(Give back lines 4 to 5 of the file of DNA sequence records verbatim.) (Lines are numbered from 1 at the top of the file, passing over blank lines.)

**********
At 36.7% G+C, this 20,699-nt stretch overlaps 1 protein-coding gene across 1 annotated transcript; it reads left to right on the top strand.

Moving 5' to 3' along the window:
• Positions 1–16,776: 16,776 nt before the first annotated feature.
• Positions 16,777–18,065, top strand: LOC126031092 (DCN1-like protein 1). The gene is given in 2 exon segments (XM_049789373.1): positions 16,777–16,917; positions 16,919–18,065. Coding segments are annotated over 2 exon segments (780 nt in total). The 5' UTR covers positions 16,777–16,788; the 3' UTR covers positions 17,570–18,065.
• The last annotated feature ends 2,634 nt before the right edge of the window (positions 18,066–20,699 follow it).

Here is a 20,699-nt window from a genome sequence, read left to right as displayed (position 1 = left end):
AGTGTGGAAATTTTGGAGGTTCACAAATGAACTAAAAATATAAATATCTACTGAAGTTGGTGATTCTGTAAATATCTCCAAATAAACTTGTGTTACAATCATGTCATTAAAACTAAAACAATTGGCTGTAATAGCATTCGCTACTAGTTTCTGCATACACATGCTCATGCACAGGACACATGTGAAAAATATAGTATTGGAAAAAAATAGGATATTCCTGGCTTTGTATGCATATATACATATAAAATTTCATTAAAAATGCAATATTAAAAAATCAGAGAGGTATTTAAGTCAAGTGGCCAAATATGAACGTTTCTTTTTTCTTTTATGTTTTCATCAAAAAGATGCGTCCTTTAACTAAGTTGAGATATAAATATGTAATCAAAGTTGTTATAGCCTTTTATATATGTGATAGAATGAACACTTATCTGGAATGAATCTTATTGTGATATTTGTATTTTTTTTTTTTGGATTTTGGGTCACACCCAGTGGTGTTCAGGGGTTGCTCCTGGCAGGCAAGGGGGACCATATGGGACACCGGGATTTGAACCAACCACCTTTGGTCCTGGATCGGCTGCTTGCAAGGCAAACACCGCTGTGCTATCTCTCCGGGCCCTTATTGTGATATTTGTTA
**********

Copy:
• Positions 16,777–18,065, top strand: LOC126031092 (DCN1-like protein 1). The gene is given in 2 exon segments (XM_049789373.1): positions 16,777–16,917; positions 16,919–18,065. Coding segments are annotated over 2 exon segments (780 nt in total). The 5' UTR covers positions 16,777–16,788; the 3' UTR covers positions 17,570–18,065.
• The last annotated feature ends 2,634 nt before the right edge of the window (positions 18,066–20,699 follow it).